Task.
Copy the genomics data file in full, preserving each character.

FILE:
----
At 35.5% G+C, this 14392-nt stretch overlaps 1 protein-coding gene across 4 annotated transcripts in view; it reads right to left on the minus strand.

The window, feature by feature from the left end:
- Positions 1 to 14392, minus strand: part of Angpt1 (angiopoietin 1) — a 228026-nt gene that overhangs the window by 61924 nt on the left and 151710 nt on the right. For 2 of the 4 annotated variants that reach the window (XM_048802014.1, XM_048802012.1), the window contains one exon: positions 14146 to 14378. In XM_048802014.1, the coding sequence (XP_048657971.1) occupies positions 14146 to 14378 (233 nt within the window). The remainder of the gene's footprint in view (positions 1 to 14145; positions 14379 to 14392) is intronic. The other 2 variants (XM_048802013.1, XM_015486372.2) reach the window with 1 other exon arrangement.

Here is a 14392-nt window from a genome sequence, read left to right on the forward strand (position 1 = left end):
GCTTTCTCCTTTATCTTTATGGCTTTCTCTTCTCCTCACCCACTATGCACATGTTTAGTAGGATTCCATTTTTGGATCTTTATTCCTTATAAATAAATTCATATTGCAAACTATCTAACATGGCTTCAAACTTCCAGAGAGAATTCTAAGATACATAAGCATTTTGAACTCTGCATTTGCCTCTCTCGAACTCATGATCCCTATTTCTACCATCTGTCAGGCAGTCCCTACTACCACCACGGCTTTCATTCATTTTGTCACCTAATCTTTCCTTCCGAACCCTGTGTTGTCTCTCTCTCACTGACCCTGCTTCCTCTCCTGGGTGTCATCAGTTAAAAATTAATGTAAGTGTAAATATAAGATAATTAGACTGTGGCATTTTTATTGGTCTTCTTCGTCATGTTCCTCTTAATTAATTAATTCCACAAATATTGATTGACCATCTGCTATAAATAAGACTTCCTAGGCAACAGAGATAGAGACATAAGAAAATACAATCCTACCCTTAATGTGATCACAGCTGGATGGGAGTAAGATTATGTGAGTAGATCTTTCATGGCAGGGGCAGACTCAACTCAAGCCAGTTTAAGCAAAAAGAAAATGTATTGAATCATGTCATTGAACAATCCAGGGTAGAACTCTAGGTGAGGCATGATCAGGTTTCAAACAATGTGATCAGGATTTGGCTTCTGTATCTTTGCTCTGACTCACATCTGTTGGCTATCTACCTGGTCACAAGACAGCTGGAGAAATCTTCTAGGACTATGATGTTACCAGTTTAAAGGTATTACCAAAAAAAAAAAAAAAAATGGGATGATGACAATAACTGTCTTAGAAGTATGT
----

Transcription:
At 35.5% G+C, this 14392-nt stretch overlaps 1 protein-coding gene across 4 annotated transcripts in view; it reads right to left on the minus strand.

The window, feature by feature from the left end:
- Positions 1 to 14392, minus strand: part of Angpt1 (angiopoietin 1) — a 228026-nt gene that overhangs the window by 61924 nt on the left and 151710 nt on the right. For 2 of the 4 annotated variants that reach the window (XM_048802014.1, XM_048802012.1), the window contains one exon: positions 14146 to 14378. In XM_048802014.1, the coding sequence (XP_048657971.1) occupies positions 14146 to 14378 (233 nt within the window). The remainder of the gene's footprint in view (positions 1 to 14145; positions 14379 to 14392) is intronic. The other 2 variants (XM_048802013.1, XM_015486372.2) reach the window with 1 other exon arrangement.

Here is a 14392-nt window from a genome sequence, read left to right on the forward strand (position 1 = left end):
GCTTTCTCCTTTATCTTTATGGCTTTCTCTTCTCCTCACCCACTATGCACATGTTTAGTAGGATTCCATTTTTGGATCTTTATTCCTTATAAATAAATTCATATTGCAAACTATCTAACATGGCTTCAAACTTCCAGAGAGAATTCTAAGATACATAAGCATTTTGAACTCTGCATTTGCCTCTCTCGAACTCATGATCCCTATTTCTACCATCTGTCAGGCAGTCCCTACTACCACCACGGCTTTCATTCATTTTGTCACCTAATCTTTCCTTCCGAACCCTGTGTTGTCTCTCTCTCACTGACCCTGCTTCCTCTCCTGGGTGTCATCAGTTAAAAATTAATGTAAGTGTAAATATAAGATAATTAGACTGTGGCATTTTTATTGGTCTTCTTCGTCATGTTCCTCTTAATTAATTAATTCCACAAATATTGATTGACCATCTGCTATAAATAAGACTTCCTAGGCAACAGAGATAGAGACATAAGAAAATACAATCCTACCCTTAATGTGATCACAGCTGGATGGGAGTAAGATTATGTGAGTAGATCTTTCATGGCAGGGGCAGACTCAACTCAAGCCAGTTTAAGCAAAAAGAAAATGTATTGAATCATGTCATTGAACAATCCAGGGTAGAACTCTAGGTGAGGCATGATCAGGTTTCAAACAATGTGATCAGGATTTGGCTTCTGTATCTTTGCTCTGACTCACATCTGTTGGCTATCTACCTGGTCACAAGACAGCTGGAGAAATCTTCTAGGACTATGATGTTACCAGTTTAAAGGTATTACCAAAAAAAAAAAAAAAAATGGGATGATGACAATAACTGTCTTAGAAGTATGT